As many of you might know I have been working in the food and hospitality industry as a chef for about 25 years. Over these many years I have seen my share of fad diets come and go. I have made nutrition and the consequences of healthy eating my "life project," if you will. As part of this effort I am currently working on my Masters Program in Human Nutrition. As you can imagine, these studies involve a lot of reading, and many hours in the library researching the subject of nutrition. My name is Werner Absenger and people always seem to ask me about diets that work. In this review I shall tackle the dilemma you might face when trying to choose foods that contribute to a balanced, adequate diet. I will try to explain why diets that restrict foods and food intake too severely, generally do not work.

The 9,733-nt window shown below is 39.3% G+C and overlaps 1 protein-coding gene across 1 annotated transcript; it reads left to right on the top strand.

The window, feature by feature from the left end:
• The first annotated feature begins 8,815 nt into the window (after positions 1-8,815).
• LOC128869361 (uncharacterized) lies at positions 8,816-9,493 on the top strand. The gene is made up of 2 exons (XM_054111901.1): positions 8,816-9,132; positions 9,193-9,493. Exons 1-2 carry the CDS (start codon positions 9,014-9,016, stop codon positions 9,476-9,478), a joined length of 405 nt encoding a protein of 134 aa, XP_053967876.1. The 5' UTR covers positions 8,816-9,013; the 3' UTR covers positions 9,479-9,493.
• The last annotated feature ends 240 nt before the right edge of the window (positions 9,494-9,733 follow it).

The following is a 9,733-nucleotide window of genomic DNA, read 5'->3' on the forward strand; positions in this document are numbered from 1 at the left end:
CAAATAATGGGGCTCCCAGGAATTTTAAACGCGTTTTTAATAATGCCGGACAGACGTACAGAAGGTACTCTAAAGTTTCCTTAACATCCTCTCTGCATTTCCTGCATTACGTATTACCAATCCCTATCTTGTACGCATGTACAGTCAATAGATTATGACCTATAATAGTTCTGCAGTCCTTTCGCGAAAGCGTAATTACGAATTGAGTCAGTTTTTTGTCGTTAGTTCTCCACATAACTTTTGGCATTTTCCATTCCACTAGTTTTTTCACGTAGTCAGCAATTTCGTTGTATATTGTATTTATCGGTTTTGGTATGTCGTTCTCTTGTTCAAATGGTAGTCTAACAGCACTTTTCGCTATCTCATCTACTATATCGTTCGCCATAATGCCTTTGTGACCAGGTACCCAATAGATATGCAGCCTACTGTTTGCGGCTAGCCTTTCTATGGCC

First, we need to clarify the definition of a balanced and adequate diet. Adequate diets, despite differences in the kinds of foods eaten, share several things. An adequate diet is made up of foods that provide sufficient essential nutrients. Essential nutrients are substances your body needs for normal growth and health but can not make itself to sustain sufficient levels. Essential nutrients must be consumed through food. You know the major; essential nutrients better as proteins, vitamins, minerals. In addition, an adequate diet provides sufficient calories to meet; caloric needs to cover the body's basic metabolic functions and energy requirements for daily activities. A balanced diet provides neither too much nor too little of nutrients and other food components. An example would be fat and fiber (Brown, 2008).